Wildlife in April

Dash out in between the drip, drip, drop, little April showers and see the wildlife detailed in my short videos below:

(2012)

(2011)

Thanks for visiting πŸ™‚ x

Upton Warren: Eurasian Curlew

The now classified as Near Threatened on the IUCN Red List, UK Amber and Red List species under the Birds of Conservation Concern review and as a Priority Species in the UK Biodiversity Action Plan, Eurasian Curlew are still holding on at Upton Warren in the landlocked county of Worcestershire in the West Midlands region, and they can be seen throughout autumn and winter, roosting at The Flashes most evenings.

For waders they’re large and tall, approx the size of female a Pheasant – making them the largest European wading bird.  Their haunting call (‘Cur-lee’) is unmistakable – it’s one of my favourite bird calls – it can be heard from February through to July on its breeding grounds; wet grasslands, farmland, heath and moorlands.  From July onwards coastal numbers start to build up and peak in January.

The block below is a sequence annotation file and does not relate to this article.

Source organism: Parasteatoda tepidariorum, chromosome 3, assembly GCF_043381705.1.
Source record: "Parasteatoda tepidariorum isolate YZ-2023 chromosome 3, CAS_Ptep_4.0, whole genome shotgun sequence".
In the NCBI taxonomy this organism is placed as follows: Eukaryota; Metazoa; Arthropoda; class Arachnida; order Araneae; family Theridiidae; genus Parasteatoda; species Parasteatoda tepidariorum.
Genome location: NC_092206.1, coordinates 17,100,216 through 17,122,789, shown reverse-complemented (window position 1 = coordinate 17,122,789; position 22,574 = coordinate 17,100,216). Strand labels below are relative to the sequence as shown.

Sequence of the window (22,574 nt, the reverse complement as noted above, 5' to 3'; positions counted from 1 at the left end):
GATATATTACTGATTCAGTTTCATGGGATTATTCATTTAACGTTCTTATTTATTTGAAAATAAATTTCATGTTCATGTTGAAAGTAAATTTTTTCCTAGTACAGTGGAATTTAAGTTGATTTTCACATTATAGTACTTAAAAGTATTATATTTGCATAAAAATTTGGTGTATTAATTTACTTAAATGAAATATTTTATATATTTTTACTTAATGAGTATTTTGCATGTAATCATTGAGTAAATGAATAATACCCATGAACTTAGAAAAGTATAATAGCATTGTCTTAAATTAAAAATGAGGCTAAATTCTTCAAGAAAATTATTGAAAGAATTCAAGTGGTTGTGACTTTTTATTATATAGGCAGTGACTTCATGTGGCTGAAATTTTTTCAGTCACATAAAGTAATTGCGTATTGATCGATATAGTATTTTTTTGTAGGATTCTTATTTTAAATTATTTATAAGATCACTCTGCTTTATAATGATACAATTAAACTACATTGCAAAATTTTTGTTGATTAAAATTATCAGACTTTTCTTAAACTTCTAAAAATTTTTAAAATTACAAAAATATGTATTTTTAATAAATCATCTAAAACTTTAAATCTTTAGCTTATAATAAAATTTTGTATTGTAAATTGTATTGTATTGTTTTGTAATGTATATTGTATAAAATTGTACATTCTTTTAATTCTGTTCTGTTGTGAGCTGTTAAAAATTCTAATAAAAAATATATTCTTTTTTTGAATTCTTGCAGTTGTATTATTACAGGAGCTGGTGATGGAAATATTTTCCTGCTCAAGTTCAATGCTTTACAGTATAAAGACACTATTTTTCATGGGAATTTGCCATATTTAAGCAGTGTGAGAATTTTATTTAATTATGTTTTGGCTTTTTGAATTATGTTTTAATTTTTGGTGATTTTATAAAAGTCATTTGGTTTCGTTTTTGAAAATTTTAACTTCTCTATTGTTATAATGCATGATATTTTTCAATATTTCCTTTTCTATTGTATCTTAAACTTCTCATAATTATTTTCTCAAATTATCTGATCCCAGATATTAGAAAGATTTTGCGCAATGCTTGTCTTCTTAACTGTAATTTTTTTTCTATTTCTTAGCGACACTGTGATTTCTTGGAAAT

Curlews feed on worms, shrimps and shellfish.  The largest concentrations of them are found at Morecambe Bay, the Solway Firth, the Wash and the Dee, plus, the Severn, Humber and Thames estuaries.  Their greatest breeding numbers are found in north Wales, the Pennines, the southern uplands and east Highlands of Scotland and the Northern Isles.

The agricultural intensification (e.g drainage and reseeding) of upland farmland and moorland – plus the afforestation of moorland – is a big factor in the decline of their breeding population.

Thanks for visiting πŸ™‚

Wildlife in March

Despite Snowmageddon, the Beast from the East and Storm Emma, some animals will still be going about their business as usual, if you can believe it!  The videos below are of what you may see if you venture out, if not, then you got to enjoy these species in detail in the comfort of your home, and maybe would have learnt a thing or two about them as well!

  (2012) 

(2011)

Thanks for visiting πŸ™‚ x